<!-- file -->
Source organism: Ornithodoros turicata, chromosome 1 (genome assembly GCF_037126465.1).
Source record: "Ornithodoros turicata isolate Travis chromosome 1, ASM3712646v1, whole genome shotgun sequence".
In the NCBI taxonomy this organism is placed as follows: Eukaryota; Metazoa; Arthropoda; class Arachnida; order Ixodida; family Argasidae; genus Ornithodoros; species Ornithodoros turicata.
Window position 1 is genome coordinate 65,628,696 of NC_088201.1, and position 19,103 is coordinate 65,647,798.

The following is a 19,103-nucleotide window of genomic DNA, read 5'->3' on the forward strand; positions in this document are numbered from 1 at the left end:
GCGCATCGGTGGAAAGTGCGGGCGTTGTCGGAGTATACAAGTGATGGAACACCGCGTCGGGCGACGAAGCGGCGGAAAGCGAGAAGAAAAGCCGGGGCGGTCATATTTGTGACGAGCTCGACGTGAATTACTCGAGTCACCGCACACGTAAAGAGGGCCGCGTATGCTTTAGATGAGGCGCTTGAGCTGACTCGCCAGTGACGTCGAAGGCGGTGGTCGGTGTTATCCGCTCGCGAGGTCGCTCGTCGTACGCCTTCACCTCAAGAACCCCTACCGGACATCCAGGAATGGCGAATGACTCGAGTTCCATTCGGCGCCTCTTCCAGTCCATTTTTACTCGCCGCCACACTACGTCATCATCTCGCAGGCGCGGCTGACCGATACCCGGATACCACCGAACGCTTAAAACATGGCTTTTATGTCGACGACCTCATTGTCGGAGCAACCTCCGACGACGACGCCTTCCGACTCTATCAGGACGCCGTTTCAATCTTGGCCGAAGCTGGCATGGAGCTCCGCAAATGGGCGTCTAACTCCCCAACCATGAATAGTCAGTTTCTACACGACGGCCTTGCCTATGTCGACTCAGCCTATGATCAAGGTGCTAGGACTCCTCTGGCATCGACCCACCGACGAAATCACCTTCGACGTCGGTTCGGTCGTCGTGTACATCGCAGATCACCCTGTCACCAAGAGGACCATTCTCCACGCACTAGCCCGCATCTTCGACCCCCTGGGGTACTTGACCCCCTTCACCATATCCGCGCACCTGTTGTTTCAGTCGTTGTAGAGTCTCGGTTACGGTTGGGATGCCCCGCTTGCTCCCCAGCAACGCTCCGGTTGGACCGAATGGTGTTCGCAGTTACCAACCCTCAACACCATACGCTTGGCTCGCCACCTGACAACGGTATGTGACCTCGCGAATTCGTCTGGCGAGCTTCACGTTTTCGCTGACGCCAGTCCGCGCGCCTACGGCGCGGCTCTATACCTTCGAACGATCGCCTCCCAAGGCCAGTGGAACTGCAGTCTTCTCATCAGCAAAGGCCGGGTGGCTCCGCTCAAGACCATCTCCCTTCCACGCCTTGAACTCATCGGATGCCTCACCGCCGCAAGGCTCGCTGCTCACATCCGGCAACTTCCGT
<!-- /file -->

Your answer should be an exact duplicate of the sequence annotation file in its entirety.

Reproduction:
Source organism: Ornithodoros turicata, chromosome 1 (genome assembly GCF_037126465.1).
Source record: "Ornithodoros turicata isolate Travis chromosome 1, ASM3712646v1, whole genome shotgun sequence".
In the NCBI taxonomy this organism is placed as follows: Eukaryota; Metazoa; Arthropoda; class Arachnida; order Ixodida; family Argasidae; genus Ornithodoros; species Ornithodoros turicata.
Window position 1 is genome coordinate 65,628,696 of NC_088201.1, and position 19,103 is coordinate 65,647,798.

The following is a 19,103-nucleotide window of genomic DNA, read 5'->3' on the forward strand; positions in this document are numbered from 1 at the left end:
GCGCATCGGTGGAAAGTGCGGGCGTTGTCGGAGTATACAAGTGATGGAACACCGCGTCGGGCGACGAAGCGGCGGAAAGCGAGAAGAAAAGCCGGGGCGGTCATATTTGTGACGAGCTCGACGTGAATTACTCGAGTCACCGCACACGTAAAGAGGGCCGCGTATGCTTTAGATGAGGCGCTTGAGCTGACTCGCCAGTGACGTCGAAGGCGGTGGTCGGTGTTATCCGCTCGCGAGGTCGCTCGTCGTACGCCTTCACCTCAAGAACCCCTACCGGACATCCAGGAATGGCGAATGACTCGAGTTCCATTCGGCGCCTCTTCCAGTCCATTTTTACTCGCCGCCACACTACGTCATCATCTCGCAGGCGCGGCTGACCGATACCCGGATACCACCGAACGCTTAAAACATGGCTTTTATGTCGACGACCTCATTGTCGGAGCAACCTCCGACGACGACGCCTTCCGACTCTATCAGGACGCCGTTTCAATCTTGGCCGAAGCTGGCATGGAGCTCCGCAAATGGGCGTCTAACTCCCCAACCATGAATAGTCAGTTTCTACACGACGGCCTTGCCTATGTCGACTCAGCCTATGATCAAGGTGCTAGGACTCCTCTGGCATCGACCCACCGACGAAATCACCTTCGACGTCGGTTCGGTCGTCGTGTACATCGCAGATCACCCTGTCACCAAGAGGACCATTCTCCACGCACTAGCCCGCATCTTCGACCCCCTGGGGTACTTGACCCCCTTCACCATATCCGCGCACCTGTTGTTTCAGTCGTTGTAGAGTCTCGGTTACGGTTGGGATGCCCCGCTTGCTCCCCAGCAACGCTCCGGTTGGACCGAATGGTGTTCGCAGTTACCAACCCTCAACACCATACGCTTGGCTCGCCACCTGACAACGGTATGTGACCTCGCGAATTCGTCTGGCGAGCTTCACGTTTTCGCTGACGCCAGTCCGCGCGCCTACGGCGCGGCTCTATACCTTCGAACGATCGCCTCCCAAGGCCAGTGGAACTGCAGTCTTCTCATCAGCAAAGGCCGGGTGGCTCCGCTCAAGACCATCTCCCTTCCACGCCTTGAACTCATCGGATGCCTCACCGCCGCAAGGCTCGCTGCTCACATCCGGCAACTTCCGT